Michigan Representative Ben Frederick (R-Owosso) has
introduced Michigan House Bill 4137 to make it easier to find
and identify children with special health care needs who become
House Bill 4137 expands the current Child Identification and
Protection Act (CIPA) to allow a parent or guardian of a child
or youth with special health care needs to volunteer the child's
or youth's fingerprints and photograph to the Department of
State Police, or an MSP-approved entity, for the purpose of
distribution if that child or youth becomes missing or a
runaway. House Bill 4137 is identical to Senate Bill 36, which
has been passed by the Senate.
Senate Bill 38 expands Public Act 120 of 1935 and includes
provisions identical to those found in House Bill 4127 to apply
to an individual with special health care needs. This bill was
passed by the Senate on February 9, 2017.
"Child or youth with special health care needs" (in HB 4147)
means a single or married individual under 21 years of age whose
activity is or may become so restricted by disease or specified
medical condition as to reduce the individual's normal capacity
for education and self-support. "Individual with special health
care needs" (in SB 38) means a single or married individual
whose activity is or may become so restricted by disease or
specified medical condition as to reduce the individual's normal
capacity for education and self-support.
Fingerprinting and Photo Identification Process
The bills would require the creation of an online written
request form on the Department of State Police website that a
parent or guardian of a child or youth with special health care
needs (HB 4137), or a parent or guardian of an individual with
special health care needs (SB 38) could use to request a MSP-approved
entity to fingerprint and digitally photography the child or
youth, or individual. The fingerprints and photo would then be
added to the Automated Fingerprint Identification System (AFIS)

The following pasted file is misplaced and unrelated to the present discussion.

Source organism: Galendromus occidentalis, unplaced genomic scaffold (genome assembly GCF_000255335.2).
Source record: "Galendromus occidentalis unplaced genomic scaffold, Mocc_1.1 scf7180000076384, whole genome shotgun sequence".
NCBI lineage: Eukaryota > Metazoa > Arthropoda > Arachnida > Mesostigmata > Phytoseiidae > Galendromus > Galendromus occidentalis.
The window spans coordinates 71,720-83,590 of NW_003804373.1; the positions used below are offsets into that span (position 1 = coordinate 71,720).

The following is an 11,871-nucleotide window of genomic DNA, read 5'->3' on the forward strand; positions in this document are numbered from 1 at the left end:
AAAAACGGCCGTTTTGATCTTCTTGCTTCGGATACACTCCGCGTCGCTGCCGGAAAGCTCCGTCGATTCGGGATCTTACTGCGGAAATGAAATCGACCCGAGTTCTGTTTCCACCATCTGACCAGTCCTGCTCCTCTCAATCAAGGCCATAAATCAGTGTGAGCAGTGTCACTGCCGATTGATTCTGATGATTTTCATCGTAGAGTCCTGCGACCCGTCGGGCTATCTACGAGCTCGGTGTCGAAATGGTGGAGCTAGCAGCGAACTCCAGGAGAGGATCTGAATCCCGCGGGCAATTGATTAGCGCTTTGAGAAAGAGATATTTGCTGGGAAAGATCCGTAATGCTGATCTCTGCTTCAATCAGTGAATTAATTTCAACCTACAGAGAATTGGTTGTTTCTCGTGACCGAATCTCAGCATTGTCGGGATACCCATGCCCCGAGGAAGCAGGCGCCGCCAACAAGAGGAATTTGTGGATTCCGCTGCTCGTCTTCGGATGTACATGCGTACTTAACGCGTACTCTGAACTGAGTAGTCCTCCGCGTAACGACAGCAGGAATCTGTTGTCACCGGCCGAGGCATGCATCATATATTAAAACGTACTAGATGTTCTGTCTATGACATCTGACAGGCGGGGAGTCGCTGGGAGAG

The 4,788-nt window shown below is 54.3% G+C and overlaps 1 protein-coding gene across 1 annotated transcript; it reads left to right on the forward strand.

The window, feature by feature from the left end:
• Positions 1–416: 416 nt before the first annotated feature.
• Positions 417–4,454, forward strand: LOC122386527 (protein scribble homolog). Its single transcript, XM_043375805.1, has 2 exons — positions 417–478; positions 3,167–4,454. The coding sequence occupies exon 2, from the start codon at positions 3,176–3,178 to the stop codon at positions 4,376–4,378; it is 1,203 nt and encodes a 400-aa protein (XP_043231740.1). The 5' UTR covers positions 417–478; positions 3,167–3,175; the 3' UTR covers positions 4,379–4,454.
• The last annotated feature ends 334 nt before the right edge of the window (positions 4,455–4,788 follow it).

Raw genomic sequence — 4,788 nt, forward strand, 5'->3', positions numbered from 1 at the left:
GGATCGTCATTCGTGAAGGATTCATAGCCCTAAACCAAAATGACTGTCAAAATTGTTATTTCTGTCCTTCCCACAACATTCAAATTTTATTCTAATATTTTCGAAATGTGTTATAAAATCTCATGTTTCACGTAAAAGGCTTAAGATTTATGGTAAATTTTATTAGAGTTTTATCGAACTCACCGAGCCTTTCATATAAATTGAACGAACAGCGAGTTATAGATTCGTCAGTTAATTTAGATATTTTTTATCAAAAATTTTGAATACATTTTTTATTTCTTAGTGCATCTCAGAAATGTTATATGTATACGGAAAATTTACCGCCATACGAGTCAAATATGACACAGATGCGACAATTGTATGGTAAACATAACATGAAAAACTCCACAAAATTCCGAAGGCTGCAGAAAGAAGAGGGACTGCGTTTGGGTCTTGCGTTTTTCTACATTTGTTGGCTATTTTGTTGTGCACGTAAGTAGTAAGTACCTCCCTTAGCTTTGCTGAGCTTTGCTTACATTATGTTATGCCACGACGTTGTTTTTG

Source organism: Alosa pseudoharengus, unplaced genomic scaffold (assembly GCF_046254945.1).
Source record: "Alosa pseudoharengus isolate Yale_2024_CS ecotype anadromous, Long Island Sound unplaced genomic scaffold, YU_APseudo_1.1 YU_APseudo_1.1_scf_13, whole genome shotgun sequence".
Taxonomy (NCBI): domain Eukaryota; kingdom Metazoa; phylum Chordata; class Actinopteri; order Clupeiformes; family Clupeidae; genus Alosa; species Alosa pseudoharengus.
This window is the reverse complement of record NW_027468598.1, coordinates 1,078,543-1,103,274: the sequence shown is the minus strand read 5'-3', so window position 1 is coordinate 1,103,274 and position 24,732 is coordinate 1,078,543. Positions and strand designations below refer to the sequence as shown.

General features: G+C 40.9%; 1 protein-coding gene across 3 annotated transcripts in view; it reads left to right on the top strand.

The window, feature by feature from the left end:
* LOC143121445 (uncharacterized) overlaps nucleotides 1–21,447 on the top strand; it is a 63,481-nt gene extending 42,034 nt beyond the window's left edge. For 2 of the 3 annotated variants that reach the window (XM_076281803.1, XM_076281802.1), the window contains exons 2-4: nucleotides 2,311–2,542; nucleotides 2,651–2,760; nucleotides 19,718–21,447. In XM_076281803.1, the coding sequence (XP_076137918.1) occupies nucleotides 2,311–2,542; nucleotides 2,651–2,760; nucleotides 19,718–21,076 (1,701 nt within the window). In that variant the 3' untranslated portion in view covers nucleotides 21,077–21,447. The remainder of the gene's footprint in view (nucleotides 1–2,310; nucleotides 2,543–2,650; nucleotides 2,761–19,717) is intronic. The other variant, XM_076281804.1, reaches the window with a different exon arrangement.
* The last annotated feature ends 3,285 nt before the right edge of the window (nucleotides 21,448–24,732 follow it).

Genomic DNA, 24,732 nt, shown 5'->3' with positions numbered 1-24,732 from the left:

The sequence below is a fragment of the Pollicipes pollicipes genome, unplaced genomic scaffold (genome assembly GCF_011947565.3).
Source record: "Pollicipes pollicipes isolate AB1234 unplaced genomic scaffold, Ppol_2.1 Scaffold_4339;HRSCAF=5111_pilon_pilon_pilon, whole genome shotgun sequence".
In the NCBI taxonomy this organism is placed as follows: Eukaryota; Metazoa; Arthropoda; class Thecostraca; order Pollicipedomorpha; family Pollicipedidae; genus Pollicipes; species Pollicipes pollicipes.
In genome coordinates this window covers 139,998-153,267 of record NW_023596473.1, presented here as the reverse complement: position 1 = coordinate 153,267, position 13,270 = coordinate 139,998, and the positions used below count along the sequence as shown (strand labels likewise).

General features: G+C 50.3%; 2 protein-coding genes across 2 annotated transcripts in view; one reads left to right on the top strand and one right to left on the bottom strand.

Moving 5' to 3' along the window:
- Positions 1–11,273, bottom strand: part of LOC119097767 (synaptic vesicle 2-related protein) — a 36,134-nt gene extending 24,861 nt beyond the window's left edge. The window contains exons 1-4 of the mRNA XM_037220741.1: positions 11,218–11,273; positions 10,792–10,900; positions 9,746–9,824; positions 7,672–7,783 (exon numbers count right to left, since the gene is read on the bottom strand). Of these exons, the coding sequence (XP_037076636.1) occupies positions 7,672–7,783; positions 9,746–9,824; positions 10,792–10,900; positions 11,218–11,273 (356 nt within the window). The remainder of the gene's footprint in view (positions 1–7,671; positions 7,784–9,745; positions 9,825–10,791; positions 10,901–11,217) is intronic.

and the statewide network of agency photos maintained by the
Along with the posted form on the department's website, a list
of department-approved entities must also be available. The
department may charge a fee to cover the costs associated with
processing the request, but the bill does not provide an amount
that can be charged. The session would take place at the
department, or an entity approved by the department, and the
processing fee and a signed waiver are due at this session.
After Fingerprinting and Photo Identification
Once the fingerprints and digital photo are collected, the
department must forward them to the Director of the Federal
Bureau of Investigation (FBI) for registration, storage, and use
for identification purposes by the FBI.
A parent or guardian may make a written request to the state
police to have the fingerprints and photo removed from the AFIS
database and the statewide network of agency photos. Upon
receipt of this request, the MSP must remove the fingerprints
and photo from the AFIS database and the statewide network of
Background and Definitions
In addition to those already cited, the bills would add the
following new definitions to be used in their new sections.
"Department-approved entity" means an entity, including a local
law enforcement agency or a private company, approved by the
Department of State Police to take the fingerprints and
photograph of a child or youth with special health care needs
under section 4.
"Guardian" means a person who has qualified as a guardian [. .
.] under a parental or spousal nomination or a court order
issued under the Probate Code, or the Estates and Protected
Individuals Code, or the Mental Health Code. Guardian may also
include a person appointed by a Tribal Court under tribal code
or custom. Guardian does not include a guardian ad litem.
"Parent" means the natural or adoptive parent [. . .] who has
either or both sole or joint legal or physical custody of the
child if a court order dictating custody is in place, or the
natural or adoptive parent of an individual with special health
care needs if there is no court order dictating custody in
These amendments will take effect 90 days after the date they
are enacted into law.
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